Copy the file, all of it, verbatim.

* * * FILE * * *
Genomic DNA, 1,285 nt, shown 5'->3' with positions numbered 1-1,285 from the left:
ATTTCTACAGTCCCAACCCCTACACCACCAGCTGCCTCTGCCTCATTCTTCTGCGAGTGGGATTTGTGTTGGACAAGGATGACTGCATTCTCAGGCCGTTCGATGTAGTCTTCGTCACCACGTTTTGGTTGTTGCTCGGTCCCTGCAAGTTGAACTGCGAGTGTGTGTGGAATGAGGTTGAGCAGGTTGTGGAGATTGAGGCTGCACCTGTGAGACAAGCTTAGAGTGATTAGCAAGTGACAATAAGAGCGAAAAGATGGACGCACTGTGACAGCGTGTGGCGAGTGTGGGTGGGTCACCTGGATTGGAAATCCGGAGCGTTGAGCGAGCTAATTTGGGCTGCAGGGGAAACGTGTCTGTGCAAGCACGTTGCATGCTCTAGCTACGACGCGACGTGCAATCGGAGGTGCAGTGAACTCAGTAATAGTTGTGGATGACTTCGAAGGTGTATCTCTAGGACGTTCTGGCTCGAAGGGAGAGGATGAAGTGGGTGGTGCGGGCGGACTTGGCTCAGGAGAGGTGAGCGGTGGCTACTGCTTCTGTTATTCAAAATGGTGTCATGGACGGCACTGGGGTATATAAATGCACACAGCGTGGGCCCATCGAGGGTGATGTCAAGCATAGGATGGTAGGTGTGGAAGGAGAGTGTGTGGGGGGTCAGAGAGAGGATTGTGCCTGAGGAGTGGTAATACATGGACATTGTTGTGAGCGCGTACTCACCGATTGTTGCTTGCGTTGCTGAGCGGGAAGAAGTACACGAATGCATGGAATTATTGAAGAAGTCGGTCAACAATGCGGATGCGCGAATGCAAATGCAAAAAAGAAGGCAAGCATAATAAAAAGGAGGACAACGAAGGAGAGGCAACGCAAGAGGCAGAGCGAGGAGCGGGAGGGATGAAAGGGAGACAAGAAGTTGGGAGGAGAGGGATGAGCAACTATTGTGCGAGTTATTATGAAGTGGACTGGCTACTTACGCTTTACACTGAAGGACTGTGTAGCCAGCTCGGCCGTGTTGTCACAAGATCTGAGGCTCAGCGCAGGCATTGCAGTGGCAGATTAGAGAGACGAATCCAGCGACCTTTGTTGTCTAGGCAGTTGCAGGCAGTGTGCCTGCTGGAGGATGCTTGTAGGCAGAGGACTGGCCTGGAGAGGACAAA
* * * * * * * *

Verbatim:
Genomic DNA, 1,285 nt, shown 5'->3' with positions numbered 1-1,285 from the left:
ATTTCTACAGTCCCAACCCCTACACCACCAGCTGCCTCTGCCTCATTCTTCTGCGAGTGGGATTTGTGTTGGACAAGGATGACTGCATTCTCAGGCCGTTCGATGTAGTCTTCGTCACCACGTTTTGGTTGTTGCTCGGTCCCTGCAAGTTGAACTGCGAGTGTGTGTGGAATGAGGTTGAGCAGGTTGTGGAGATTGAGGCTGCACCTGTGAGACAAGCTTAGAGTGATTAGCAAGTGACAATAAGAGCGAAAAGATGGACGCACTGTGACAGCGTGTGGCGAGTGTGGGTGGGTCACCTGGATTGGAAATCCGGAGCGTTGAGCGAGCTAATTTGGGCTGCAGGGGAAACGTGTCTGTGCAAGCACGTTGCATGCTCTAGCTACGACGCGACGTGCAATCGGAGGTGCAGTGAACTCAGTAATAGTTGTGGATGACTTCGAAGGTGTATCTCTAGGACGTTCTGGCTCGAAGGGAGAGGATGAAGTGGGTGGTGCGGGCGGACTTGGCTCAGGAGAGGTGAGCGGTGGCTACTGCTTCTGTTATTCAAAATGGTGTCATGGACGGCACTGGGGTATATAAATGCACACAGCGTGGGCCCATCGAGGGTGATGTCAAGCATAGGATGGTAGGTGTGGAAGGAGAGTGTGTGGGGGGTCAGAGAGAGGATTGTGCCTGAGGAGTGGTAATACATGGACATTGTTGTGAGCGCGTACTCACCGATTGTTGCTTGCGTTGCTGAGCGGGAAGAAGTACACGAATGCATGGAATTATTGAAGAAGTCGGTCAACAATGCGGATGCGCGAATGCAAATGCAAAAAAGAAGGCAAGCATAATAAAAAGGAGGACAACGAAGGAGAGGCAACGCAAGAGGCAGAGCGAGGAGCGGGAGGGATGAAAGGGAGACAAGAAGTTGGGAGGAGAGGGATGAGCAACTATTGTGCGAGTTATTATGAAGTGGACTGGCTACTTACGCTTTACACTGAAGGACTGTGTAGCCAGCTCGGCCGTGTTGTCACAAGATCTGAGGCTCAGCGCAGGCATTGCAGTGGCAGATTAGAGAGACGAATCCAGCGACCTTTGTTGTCTAGGCAGTTGCAGGCAGTGTGCCTGCTGGAGGATGCTTGTAGGCAGAGGACTGGCCTGGAGAGGACAAA